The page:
In 1903, in union with the Custody of the Holy Land and with Papal approval and the support of numerous Canadian Bishops, Père Frédéric and the Canadian Province of Franciscans officially established the first offices of the Commissariat of the Holy Land in Canada in Trois-Rivières.  

Postcard of the house at 79 Bolton Street, ca. 1920, source: the Franciscans


By 1915, the Commissariat’s work surpassed what could be handled in the small space in rural Trois-Rivières.  It needed a larger space and a more significant location.  The Franciscans decided to move and, asked Archbishop Charles-Hughes Gauthier for permission to move the Commissariat to Ottawa.  After Fr. Janssoone’s death in 1916, Father Mathieu-Marie Daunais continued the work of the Commissariat and, in 1919, he and a small community of friars relocated to 79 Bolton Street and continued to seek support for the Custody of the Holy Land.

Over the years, the Commissariat moved several times. In 1933, the Franciscan community and Commissariat purchased a house at 45 Lady Grey Drive, where they remained there until 1957.  During this time, the Commissariat of the Holy Land became known and supported across Canada thanks to the guidance of the third Commissary, Fr. Marie-Raymond Sifantus, who served until 1948. 

1919 the first occupants arrived at 79 Bolton Street to settle and animate the work and its activities. Source: the Franciscans


Ottawa’s Federal District Commission, later known as the National Capital Commission, informed the Franciscans in 1946 that it would expropriate their land to enlarge Metcalfe Square and build the MacDonald-Cartier bridge.   In 1954 plans were begun to build a new Franciscan friary to house the Commissariat, and in 1957 the friars moved into Holy Saviour friary at 160 Stanley Street where they remained until 1998.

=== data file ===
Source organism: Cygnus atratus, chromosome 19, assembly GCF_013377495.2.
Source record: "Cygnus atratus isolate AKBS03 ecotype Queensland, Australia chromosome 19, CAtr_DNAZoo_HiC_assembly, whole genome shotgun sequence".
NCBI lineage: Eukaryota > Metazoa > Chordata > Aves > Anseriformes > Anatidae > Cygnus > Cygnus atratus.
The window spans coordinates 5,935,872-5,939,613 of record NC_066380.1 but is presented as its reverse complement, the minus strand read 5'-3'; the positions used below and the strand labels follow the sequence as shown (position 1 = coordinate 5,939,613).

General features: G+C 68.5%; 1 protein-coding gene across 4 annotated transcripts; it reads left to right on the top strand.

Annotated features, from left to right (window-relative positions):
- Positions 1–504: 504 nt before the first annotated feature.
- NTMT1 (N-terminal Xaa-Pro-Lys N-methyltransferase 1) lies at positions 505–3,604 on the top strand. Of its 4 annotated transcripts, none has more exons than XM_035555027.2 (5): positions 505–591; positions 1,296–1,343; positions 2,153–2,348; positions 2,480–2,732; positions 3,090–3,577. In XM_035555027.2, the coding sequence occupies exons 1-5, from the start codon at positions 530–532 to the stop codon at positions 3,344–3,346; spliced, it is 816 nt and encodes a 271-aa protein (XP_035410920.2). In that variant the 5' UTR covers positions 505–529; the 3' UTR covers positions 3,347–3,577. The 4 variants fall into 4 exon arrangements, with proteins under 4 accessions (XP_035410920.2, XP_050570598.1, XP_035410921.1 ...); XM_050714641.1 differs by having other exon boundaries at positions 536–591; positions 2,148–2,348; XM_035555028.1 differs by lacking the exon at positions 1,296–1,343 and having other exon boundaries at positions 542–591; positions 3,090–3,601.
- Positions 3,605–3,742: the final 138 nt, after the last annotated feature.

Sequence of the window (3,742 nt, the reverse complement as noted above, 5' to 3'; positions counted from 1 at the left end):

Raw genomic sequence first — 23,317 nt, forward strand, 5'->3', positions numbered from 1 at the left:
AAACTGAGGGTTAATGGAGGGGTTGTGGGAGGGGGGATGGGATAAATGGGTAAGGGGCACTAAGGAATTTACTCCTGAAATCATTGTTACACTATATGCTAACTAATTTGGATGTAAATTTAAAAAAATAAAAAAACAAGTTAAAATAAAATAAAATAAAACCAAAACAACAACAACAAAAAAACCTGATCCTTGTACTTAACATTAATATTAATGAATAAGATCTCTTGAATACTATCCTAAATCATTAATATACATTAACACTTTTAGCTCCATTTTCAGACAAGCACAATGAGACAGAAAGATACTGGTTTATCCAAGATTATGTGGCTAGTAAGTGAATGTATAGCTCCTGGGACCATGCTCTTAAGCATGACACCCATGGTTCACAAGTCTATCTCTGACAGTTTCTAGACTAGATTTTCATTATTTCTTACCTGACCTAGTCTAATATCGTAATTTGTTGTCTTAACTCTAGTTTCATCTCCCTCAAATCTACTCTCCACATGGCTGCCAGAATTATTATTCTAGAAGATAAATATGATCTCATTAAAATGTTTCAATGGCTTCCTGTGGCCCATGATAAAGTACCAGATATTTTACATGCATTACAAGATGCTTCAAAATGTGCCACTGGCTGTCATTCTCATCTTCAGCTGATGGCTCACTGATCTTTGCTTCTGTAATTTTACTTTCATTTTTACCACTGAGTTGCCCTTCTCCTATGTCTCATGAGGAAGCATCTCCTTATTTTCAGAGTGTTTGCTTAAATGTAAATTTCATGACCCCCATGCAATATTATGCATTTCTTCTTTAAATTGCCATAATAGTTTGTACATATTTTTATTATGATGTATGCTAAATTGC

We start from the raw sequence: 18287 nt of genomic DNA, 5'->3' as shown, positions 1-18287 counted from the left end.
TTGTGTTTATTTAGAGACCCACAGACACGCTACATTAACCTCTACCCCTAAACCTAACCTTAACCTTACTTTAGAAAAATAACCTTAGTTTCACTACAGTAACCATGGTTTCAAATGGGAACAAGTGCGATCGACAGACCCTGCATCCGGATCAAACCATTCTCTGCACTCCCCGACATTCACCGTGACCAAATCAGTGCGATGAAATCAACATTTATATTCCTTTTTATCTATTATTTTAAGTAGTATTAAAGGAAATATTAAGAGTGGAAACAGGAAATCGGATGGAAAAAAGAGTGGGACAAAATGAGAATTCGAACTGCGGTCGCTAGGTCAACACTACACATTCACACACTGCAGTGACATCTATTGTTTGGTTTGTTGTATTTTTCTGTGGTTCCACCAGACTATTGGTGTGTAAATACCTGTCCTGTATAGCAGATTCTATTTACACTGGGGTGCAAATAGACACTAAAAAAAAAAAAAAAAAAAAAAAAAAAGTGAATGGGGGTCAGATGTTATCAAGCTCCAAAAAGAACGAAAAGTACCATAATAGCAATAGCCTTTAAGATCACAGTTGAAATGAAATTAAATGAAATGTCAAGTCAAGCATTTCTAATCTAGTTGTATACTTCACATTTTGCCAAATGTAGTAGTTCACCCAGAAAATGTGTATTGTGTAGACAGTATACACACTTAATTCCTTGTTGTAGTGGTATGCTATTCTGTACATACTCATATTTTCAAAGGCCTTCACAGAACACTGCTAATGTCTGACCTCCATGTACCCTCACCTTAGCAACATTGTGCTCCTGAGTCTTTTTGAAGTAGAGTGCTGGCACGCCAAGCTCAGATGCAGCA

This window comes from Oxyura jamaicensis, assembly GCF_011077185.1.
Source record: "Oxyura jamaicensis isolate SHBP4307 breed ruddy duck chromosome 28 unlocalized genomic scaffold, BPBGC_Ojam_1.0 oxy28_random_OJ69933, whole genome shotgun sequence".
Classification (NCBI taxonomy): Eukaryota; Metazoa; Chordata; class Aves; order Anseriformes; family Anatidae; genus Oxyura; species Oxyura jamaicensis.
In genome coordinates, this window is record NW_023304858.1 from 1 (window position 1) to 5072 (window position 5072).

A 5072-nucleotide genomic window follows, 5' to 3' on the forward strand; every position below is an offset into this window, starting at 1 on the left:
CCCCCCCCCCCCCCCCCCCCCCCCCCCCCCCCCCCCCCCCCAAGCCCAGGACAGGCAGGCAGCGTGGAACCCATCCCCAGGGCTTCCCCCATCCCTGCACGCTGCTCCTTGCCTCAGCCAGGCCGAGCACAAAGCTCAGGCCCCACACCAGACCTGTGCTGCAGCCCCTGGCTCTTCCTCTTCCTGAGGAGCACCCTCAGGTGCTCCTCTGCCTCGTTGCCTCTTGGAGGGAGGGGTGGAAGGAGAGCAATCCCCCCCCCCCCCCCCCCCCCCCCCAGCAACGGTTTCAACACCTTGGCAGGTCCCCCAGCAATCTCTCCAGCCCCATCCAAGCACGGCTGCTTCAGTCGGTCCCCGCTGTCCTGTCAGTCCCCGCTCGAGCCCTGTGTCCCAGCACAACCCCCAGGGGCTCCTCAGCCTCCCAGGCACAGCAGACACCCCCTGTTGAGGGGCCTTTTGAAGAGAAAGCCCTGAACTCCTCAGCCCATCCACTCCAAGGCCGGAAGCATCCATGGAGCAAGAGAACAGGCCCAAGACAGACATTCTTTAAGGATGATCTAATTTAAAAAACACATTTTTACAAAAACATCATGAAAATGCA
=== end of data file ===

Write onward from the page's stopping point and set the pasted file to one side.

With the passing of time, changed ways of seeking support, and a fewer available friars, the Commissariat’s presence and activity also changed.  The friary and Commissariat on Stanley Street was larger than needed and too costly to operate.  It was sold and the friars moved elsewhere.  Only one friar remained in Ottawa to operate the Commissariat in offices rented from the Archdiocese of Ottawa at 1247 Kilborn Place.  

In October 2020, with the closure of the Archdiocesan offices, the Commissariat moved to 96 Empress Street.  The Commissary, Fr. Bob Mokry, commutes to Ottawa monthly and otherwise oversees and works from a distance by electronic means, while regularly collaborating with an office administrator and other consultants who see to the daily functioning of the Commissariat of the Holy Land in Canada.



Commissariat of the Holy Land in Canada
96 Empress Avenue
Ottawa, Ontario  K1R 7G3

The Offices of the Commissariat are open Tuesdays, Wednesdays and Thursdays from 8 a.m. to 4 p.m., and Fridays from 8 a.m. to Noon

PHONE: (613) 737-6972